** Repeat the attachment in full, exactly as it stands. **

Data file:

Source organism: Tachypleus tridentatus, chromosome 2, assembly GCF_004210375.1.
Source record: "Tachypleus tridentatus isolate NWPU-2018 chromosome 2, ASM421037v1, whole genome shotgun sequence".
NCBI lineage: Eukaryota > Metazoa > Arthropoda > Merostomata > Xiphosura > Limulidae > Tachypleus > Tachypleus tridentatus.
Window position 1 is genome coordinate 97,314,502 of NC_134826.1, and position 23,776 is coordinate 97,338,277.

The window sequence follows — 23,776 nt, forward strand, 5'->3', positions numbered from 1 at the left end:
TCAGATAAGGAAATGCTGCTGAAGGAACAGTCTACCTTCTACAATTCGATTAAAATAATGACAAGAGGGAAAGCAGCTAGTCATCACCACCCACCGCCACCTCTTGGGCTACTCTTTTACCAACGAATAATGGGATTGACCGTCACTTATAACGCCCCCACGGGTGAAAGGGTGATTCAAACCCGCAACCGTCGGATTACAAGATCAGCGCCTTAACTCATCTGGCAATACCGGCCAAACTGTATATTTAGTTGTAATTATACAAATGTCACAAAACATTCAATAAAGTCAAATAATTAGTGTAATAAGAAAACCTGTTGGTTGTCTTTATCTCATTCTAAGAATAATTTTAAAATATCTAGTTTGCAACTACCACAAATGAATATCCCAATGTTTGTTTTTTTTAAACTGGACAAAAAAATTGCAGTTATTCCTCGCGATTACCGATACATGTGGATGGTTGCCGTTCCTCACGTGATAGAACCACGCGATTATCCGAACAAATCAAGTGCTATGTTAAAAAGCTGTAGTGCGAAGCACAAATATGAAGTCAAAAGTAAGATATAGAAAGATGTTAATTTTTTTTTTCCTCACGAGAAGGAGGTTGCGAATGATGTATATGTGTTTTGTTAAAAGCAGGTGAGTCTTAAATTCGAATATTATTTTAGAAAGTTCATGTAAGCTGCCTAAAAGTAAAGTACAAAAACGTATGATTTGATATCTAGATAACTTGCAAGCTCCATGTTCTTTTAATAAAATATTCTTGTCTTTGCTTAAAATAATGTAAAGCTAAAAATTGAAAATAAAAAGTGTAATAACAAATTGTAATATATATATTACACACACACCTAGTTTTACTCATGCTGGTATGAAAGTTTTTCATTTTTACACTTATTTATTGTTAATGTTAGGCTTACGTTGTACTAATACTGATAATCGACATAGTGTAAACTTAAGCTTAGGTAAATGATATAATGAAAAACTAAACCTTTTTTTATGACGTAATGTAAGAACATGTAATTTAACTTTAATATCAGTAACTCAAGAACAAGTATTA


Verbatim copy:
Source organism: Tachypleus tridentatus, chromosome 2, assembly GCF_004210375.1.
Source record: "Tachypleus tridentatus isolate NWPU-2018 chromosome 2, ASM421037v1, whole genome shotgun sequence".
NCBI lineage: Eukaryota > Metazoa > Arthropoda > Merostomata > Xiphosura > Limulidae > Tachypleus > Tachypleus tridentatus.
Window position 1 is genome coordinate 97,314,502 of NC_134826.1, and position 23,776 is coordinate 97,338,277.

The window sequence follows — 23,776 nt, forward strand, 5'->3', positions numbered from 1 at the left end:
TCAGATAAGGAAATGCTGCTGAAGGAACAGTCTACCTTCTACAATTCGATTAAAATAATGACAAGAGGGAAAGCAGCTAGTCATCACCACCCACCGCCACCTCTTGGGCTACTCTTTTACCAACGAATAATGGGATTGACCGTCACTTATAACGCCCCCACGGGTGAAAGGGTGATTCAAACCCGCAACCGTCGGATTACAAGATCAGCGCCTTAACTCATCTGGCAATACCGGCCAAACTGTATATTTAGTTGTAATTATACAAATGTCACAAAACATTCAATAAAGTCAAATAATTAGTGTAATAAGAAAACCTGTTGGTTGTCTTTATCTCATTCTAAGAATAATTTTAAAATATCTAGTTTGCAACTACCACAAATGAATATCCCAATGTTTGTTTTTTTTAAACTGGACAAAAAAATTGCAGTTATTCCTCGCGATTACCGATACATGTGGATGGTTGCCGTTCCTCACGTGATAGAACCACGCGATTATCCGAACAAATCAAGTGCTATGTTAAAAAGCTGTAGTGCGAAGCACAAATATGAAGTCAAAAGTAAGATATAGAAAGATGTTAATTTTTTTTTTCCTCACGAGAAGGAGGTTGCGAATGATGTATATGTGTTTTGTTAAAAGCAGGTGAGTCTTAAATTCGAATATTATTTTAGAAAGTTCATGTAAGCTGCCTAAAAGTAAAGTACAAAAACGTATGATTTGATATCTAGATAACTTGCAAGCTCCATGTTCTTTTAATAAAATATTCTTGTCTTTGCTTAAAATAATGTAAAGCTAAAAATTGAAAATAAAAAGTGTAATAACAAATTGTAATATATATATTACACACACACCTAGTTTTACTCATGCTGGTATGAAAGTTTTTCATTTTTACACTTATTTATTGTTAATGTTAGGCTTACGTTGTACTAATACTGATAATCGACATAGTGTAAACTTAAGCTTAGGTAAATGATATAATGAAAAACTAAACCTTTTTTTATGACGTAATGTAAGAACATGTAATTTAACTTTAATATCAGTAACTCAAGAACAAGTATTA